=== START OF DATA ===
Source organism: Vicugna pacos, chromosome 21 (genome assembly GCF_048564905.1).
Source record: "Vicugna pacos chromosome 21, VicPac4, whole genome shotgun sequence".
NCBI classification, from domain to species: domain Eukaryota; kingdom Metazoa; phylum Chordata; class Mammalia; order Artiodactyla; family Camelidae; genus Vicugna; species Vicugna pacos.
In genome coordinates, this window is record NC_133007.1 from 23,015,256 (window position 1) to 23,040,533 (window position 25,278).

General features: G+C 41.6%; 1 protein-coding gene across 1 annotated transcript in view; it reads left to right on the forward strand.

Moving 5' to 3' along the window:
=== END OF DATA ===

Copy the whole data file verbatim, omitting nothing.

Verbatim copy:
Source organism: Vicugna pacos, chromosome 21 (genome assembly GCF_048564905.1).
Source record: "Vicugna pacos chromosome 21, VicPac4, whole genome shotgun sequence".
NCBI classification, from domain to species: domain Eukaryota; kingdom Metazoa; phylum Chordata; class Mammalia; order Artiodactyla; family Camelidae; genus Vicugna; species Vicugna pacos.
In genome coordinates, this window is record NC_133007.1 from 23,015,256 (window position 1) to 23,040,533 (window position 25,278).

General features: G+C 41.6%; 1 protein-coding gene across 1 annotated transcript in view; it reads left to right on the forward strand.

Moving 5' to 3' along the window: